Damaged Kindle
  • Carpal Tunnel Syndrome?: I'm not sure if this has anything to do with the Kindle, but in 2013 I started get some pain in both of my thumbs.
In the picture on the left I am holding the Kindle as I normally do with my left hand.  My thumb is pressing lightly on the Kindle to keep it pinned between my thumb and my index finger.  I also hold it this way with my right hand.  The constant pressure with my thumbs may have pinched nerves causing the pain.
The pain is not severe, just very annoying.
I have started trying to hold the kindle in my palm or laying it flat on a surface; however holding the Kindle as shown in the picture is the natural way for me and a hard habit to break.
Kindle for PC
In Nov , 2009 I downloaded the Kindle for PC application.  This program replicates the Kindle on a PC screen and is synchronized with my Kindle library.
The first book I opened with Kindle for PC is the Robert Perry book whose illustrations were all but unviewable on the Kindle II.  This screen capture on the left is of the same page as shown on the Kindle above.  The monitor on this laptop is fairly large (1680x1050) and when the program window is maximized it appears at least as wide as a large format coffee table book.  Since I don't have the original printed book for comparison, I'm only guessing on this.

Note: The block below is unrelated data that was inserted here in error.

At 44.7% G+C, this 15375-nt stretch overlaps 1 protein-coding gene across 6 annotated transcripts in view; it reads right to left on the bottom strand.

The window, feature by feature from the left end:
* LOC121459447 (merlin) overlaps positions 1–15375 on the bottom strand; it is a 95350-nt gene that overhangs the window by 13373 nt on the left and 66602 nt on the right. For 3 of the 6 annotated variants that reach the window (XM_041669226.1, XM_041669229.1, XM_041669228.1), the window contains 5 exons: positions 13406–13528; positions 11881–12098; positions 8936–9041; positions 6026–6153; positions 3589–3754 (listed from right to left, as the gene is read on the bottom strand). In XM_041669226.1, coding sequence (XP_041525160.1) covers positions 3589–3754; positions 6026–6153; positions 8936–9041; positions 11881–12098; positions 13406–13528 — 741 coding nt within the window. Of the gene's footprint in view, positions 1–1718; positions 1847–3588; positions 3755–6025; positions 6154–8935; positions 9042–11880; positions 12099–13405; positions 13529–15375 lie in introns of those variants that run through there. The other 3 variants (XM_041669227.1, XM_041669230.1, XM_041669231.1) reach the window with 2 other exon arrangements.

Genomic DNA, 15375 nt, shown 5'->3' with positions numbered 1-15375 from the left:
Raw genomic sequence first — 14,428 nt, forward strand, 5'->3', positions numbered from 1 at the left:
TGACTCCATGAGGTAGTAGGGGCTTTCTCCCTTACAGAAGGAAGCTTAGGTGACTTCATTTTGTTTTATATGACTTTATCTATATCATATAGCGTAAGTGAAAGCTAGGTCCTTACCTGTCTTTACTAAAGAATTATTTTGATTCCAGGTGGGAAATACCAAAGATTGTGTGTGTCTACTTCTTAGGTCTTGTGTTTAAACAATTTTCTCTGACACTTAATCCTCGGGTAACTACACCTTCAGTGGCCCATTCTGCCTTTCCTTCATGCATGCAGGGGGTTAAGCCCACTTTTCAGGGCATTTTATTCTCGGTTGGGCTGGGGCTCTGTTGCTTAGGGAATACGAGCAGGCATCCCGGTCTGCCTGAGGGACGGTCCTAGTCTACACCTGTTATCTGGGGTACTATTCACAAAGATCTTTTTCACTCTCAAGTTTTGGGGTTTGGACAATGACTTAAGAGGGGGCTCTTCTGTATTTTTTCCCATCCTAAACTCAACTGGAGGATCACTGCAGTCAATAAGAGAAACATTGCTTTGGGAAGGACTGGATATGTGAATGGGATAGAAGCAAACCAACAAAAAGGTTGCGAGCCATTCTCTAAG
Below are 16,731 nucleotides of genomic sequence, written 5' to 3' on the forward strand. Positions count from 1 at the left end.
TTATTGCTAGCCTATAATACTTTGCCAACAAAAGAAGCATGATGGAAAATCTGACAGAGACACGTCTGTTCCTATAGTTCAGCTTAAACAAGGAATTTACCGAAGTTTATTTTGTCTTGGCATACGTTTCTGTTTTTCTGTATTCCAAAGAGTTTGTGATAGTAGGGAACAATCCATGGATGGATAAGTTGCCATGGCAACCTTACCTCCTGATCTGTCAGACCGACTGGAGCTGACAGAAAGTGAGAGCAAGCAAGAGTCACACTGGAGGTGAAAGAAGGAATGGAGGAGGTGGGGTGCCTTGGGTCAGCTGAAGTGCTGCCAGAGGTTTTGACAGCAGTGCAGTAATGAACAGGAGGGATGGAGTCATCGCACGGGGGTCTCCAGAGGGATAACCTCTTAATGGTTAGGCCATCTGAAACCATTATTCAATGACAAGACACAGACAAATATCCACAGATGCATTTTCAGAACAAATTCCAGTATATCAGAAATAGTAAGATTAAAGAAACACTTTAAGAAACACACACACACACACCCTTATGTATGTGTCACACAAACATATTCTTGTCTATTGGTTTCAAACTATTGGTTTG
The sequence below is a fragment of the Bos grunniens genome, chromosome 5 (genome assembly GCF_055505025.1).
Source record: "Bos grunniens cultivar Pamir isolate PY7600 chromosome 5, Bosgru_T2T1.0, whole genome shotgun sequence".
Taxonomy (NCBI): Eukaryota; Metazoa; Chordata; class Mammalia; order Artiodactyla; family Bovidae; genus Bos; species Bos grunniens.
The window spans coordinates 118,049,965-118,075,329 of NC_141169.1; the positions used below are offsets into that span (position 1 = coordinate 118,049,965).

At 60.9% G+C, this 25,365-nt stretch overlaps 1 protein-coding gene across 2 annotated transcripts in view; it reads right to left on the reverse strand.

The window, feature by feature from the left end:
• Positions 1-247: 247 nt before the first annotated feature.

However I believe the graphics as presented by Kindle on PC are about the same size as those in the printed edition.  These are very detailed drawings, reduced significantly to fit on the printed page, so a lot of detail was probably lost on printed edition as well
In any case I can now see the detail in these drawings that was lost when viewing them on the Kindle II. is also promising to provide a zoom capability to Kindle for PC.  That tool would undoubtedly remove any differences between the graphics in the printed edition and the e-book edition.  It actually might provide more detail than the printed edition.
I didn't bother to read the terms of use for Kindle for PC before starting to use (not really a good idea given the Orwell Fiasco).  I was pleasantly surprised to discover that I have access to all of the books in my account simultaneously on both the Kindle II and my PC.  I thought I might have to juggle the books back and forth if I was restricted to a single readable copy, which is not the case.  Turns out the Kindle for PC software is just one of the several Kindles allowed for my account.